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Scott, Armond Wendell

by Andrea Smythe, June 2023

16 July 1873–18 Sept. 1960

Scott seated for a photo. He is wearing a three-piece suit and glasses. He has short hair.Armond Wendell Scott, lawyer, municipal judge, and public speaker, was a native of Wilmington and the second of six sons born to Benjamin and Athalia Harris Scott. Benjamin Scott ran a livery stable and a general store at 519 Walnut Street; the 1880 Census documented that Scott lived with his parents and (at the time) three brothers on 5th Street in Wilmington.

Armond Scott started a newspaper with his brother Warren to earn money to pay for their educations. The newspaper, The Wilmington Sentinel, was a four-page publication. Armond Scott served as the editor of the paper and would often write articles concerning political issues. In 1896, he wrote an article in the Sentinel in which he stated that Black people in the United States had “not an enemy greater than” Daniel L. Russell. Through this newspaper, Scott was able to work his way through Biddle (later Johnson C. Smith) University and Shaw University, receiving a Bachelor of Laws (LL.B) degree in 1896. He passed the bar exam to receive his law license. Scott was the only Black person in his class.

Scott returned to Wilmington and began to practice law. He was one of four Black lawyers in the city. Scott was also one of two lawyers to give a speech during recruitment for Governor Russell’s Black Battalion. Scott continued publishing political commentary while practicing law. In 1897, he wrote a letter responding to an anti-Black editorial published in the Wilmington Messenger by Hugh Oliver. Scott’s letter included quotes from Shakespeare, poetry from Robert Burns, and a listing of many respected historical figures who had Black lineage, in an effort to encourage white Christian men and women to value Black people. Scott strongly advocated for racial equality with his presence in newspaper publications.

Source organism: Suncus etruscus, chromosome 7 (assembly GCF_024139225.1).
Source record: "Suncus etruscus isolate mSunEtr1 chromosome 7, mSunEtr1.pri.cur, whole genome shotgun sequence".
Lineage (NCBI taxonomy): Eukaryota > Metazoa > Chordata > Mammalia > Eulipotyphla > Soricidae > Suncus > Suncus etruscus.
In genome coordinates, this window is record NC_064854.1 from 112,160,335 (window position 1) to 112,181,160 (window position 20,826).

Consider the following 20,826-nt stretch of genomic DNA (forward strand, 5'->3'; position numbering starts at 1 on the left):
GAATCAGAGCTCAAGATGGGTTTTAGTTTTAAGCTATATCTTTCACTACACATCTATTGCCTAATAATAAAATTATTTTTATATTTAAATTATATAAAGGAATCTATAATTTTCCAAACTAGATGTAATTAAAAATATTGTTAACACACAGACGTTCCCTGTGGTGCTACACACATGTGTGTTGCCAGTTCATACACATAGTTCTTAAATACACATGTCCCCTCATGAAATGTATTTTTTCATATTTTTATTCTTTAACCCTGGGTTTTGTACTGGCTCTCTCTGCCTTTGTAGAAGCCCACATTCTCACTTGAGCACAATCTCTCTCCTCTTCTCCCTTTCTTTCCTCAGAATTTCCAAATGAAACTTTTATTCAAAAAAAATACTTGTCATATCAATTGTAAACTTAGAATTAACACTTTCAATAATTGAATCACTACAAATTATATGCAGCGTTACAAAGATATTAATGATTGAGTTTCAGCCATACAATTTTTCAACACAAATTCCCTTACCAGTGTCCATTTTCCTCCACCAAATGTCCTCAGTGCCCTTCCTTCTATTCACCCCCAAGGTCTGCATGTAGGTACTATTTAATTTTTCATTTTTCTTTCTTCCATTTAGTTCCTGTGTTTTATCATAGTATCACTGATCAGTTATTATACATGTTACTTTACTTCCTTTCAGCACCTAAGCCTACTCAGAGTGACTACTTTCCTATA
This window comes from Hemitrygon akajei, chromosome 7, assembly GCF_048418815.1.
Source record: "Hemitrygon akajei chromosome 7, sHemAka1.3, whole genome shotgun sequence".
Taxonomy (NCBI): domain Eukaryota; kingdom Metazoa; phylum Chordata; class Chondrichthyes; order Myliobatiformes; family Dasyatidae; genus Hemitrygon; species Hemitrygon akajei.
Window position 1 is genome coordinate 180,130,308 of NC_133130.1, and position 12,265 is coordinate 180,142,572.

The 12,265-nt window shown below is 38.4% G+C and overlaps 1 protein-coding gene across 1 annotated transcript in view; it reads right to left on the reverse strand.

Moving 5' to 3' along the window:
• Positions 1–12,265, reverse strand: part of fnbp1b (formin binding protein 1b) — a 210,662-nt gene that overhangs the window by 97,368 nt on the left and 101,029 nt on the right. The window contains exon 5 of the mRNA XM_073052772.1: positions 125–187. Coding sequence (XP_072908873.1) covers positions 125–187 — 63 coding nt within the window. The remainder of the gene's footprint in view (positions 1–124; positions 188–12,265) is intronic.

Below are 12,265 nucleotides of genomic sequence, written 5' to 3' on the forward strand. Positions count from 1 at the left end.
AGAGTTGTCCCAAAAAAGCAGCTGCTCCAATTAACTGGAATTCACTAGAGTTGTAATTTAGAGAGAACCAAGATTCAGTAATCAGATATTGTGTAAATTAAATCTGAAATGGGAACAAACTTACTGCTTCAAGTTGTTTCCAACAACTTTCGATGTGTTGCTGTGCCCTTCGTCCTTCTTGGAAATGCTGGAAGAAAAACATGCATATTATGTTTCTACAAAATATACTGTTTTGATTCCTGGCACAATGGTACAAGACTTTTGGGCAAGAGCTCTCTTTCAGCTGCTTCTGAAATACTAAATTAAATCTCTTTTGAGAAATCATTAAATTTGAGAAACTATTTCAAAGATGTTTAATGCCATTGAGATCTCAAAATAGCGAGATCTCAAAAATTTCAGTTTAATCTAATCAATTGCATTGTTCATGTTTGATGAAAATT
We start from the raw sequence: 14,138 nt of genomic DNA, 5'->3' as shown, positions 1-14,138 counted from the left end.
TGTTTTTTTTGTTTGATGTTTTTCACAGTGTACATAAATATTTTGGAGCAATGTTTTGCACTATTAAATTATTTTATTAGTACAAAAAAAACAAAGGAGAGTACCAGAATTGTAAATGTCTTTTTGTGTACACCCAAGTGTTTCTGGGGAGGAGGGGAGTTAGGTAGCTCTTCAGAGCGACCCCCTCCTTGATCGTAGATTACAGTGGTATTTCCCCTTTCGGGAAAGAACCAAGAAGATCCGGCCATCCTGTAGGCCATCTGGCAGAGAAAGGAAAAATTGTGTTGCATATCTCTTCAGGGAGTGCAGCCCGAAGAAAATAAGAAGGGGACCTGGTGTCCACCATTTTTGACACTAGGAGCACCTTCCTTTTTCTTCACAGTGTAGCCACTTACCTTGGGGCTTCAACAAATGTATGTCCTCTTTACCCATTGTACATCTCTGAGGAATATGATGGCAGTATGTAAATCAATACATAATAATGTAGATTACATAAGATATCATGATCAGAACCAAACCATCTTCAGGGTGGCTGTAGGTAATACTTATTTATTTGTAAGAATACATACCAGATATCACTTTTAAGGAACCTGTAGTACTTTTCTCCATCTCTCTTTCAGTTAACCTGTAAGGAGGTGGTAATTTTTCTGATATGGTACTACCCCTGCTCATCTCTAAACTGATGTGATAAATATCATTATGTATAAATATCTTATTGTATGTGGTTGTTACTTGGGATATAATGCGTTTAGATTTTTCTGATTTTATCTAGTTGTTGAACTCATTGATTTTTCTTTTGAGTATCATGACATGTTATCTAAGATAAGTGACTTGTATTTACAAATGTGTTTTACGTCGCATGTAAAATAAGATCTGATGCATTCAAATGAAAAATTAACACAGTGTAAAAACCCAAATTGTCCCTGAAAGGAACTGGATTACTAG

During the Wilmington Coup of 1898, a committee of twenty-five men associated with the Democratic party “drew up a list of men they perceived as leaders and representatives of the African American community. These men, called the Committee of Colored Citizens (CCC), were attorneys, businessmen, laborers, ministers, and politicians.” Scott’s name was on this list, and he was present at a meeting where the white Democrats made certain demands of Wilmington’s Black community. African American representatives at the meeting were given until the next morning to give a response to those demands. Scott was “selected…to pen the response” and was also tasked with hand delivering the response to the home of Alfred Moore Waddell. Due to continued unrest in the city, Scott encountered hostile and armed white men on the way to deliver the letter. He decided to mail the response instead of risking his safety.

The white Democrats used the lack of written response by the given deadline as an excuse to escalate the conflict. One result of the Coup was that many members of the Black community were forced to leave Wilmington by the new Democratic leaders and the Red Shirts. Fearing for his life, Scott, then only twenty-five, accepted an offer to be escorted to the train station in order to leave town.

Scott went to Washington, D.C. after being expelled from Wilmington. He went there with the hope of building up a new law practice. On reaching Washington, D.C., he rented an upper-floor room for $3.00 a week, sleeping on a couch at night. There were rumors that Scott would ask President McKinley to intervene in Wilmington. Scott denied this and delivered a statement to the Associated Press that he was “here in no official capacity whatever and have [had] no intention of saying anything to the President or taking any action in the matter at all...” Scott struggled to find clients for his law practice in Washington He moved to Pennsylvania and found work as a butler. Scott described the employer as “unpleasant,” which prompted him to leave the job and move to New York. The 1900 census lists him as living in New York City working as an elevator operator and janitor for an apartment house.

An encounter with the Chief Justice of the North Carolina Supreme Court while working as a bellhop was a turning point for Scott. The justice was the same man who admitted Scott to the Bar Association, and was surprised to see him working as a bellhop. He asked Scott, “Is this what you are doing after we gave you a license to practice law?” Scott didn’t immediately go back to practicing law. Instead, he worked as a Pullman porter, taught for a year at Shaw University, and then worked again as a bellhop in Palm Beach, F.L. By 1910, he was back in Washington, D.C., again working as an attorney.